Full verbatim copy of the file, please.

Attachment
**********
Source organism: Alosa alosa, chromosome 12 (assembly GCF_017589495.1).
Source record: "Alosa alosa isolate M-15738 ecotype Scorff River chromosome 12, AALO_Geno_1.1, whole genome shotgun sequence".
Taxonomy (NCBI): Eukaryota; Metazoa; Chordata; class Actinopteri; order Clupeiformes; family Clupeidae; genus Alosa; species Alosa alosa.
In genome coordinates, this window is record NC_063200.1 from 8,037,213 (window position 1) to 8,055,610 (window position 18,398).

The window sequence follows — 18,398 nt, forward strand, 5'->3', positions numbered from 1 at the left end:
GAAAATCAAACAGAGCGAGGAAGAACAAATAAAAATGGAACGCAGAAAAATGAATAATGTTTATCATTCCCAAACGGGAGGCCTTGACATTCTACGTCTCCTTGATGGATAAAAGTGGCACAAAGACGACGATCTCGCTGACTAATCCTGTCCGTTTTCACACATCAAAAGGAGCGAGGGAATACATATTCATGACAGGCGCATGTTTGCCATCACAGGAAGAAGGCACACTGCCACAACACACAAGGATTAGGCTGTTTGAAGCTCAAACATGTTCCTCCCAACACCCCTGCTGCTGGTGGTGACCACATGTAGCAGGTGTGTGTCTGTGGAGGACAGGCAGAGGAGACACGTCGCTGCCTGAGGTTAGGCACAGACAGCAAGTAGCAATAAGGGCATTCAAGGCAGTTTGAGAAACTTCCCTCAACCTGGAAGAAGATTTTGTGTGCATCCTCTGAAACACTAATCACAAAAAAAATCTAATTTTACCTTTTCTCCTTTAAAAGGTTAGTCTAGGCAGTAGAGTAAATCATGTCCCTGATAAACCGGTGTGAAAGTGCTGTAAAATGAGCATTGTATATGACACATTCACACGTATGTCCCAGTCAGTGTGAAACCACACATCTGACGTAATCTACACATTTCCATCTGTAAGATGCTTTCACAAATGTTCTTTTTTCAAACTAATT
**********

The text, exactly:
Source organism: Alosa alosa, chromosome 12 (assembly GCF_017589495.1).
Source record: "Alosa alosa isolate M-15738 ecotype Scorff River chromosome 12, AALO_Geno_1.1, whole genome shotgun sequence".
Taxonomy (NCBI): Eukaryota; Metazoa; Chordata; class Actinopteri; order Clupeiformes; family Clupeidae; genus Alosa; species Alosa alosa.
In genome coordinates, this window is record NC_063200.1 from 8,037,213 (window position 1) to 8,055,610 (window position 18,398).

The window sequence follows — 18,398 nt, forward strand, 5'->3', positions numbered from 1 at the left end:
GAAAATCAAACAGAGCGAGGAAGAACAAATAAAAATGGAACGCAGAAAAATGAATAATGTTTATCATTCCCAAACGGGAGGCCTTGACATTCTACGTCTCCTTGATGGATAAAAGTGGCACAAAGACGACGATCTCGCTGACTAATCCTGTCCGTTTTCACACATCAAAAGGAGCGAGGGAATACATATTCATGACAGGCGCATGTTTGCCATCACAGGAAGAAGGCACACTGCCACAACACACAAGGATTAGGCTGTTTGAAGCTCAAACATGTTCCTCCCAACACCCCTGCTGCTGGTGGTGACCACATGTAGCAGGTGTGTGTCTGTGGAGGACAGGCAGAGGAGACACGTCGCTGCCTGAGGTTAGGCACAGACAGCAAGTAGCAATAAGGGCATTCAAGGCAGTTTGAGAAACTTCCCTCAACCTGGAAGAAGATTTTGTGTGCATCCTCTGAAACACTAATCACAAAAAAAATCTAATTTTACCTTTTCTCCTTTAAAAGGTTAGTCTAGGCAGTAGAGTAAATCATGTCCCTGATAAACCGGTGTGAAAGTGCTGTAAAATGAGCATTGTATATGACACATTCACACGTATGTCCCAGTCAGTGTGAAACCACACATCTGACGTAATCTACACATTTCCATCTGTAAGATGCTTTCACAAATGTTCTTTTTTCAAACTAATT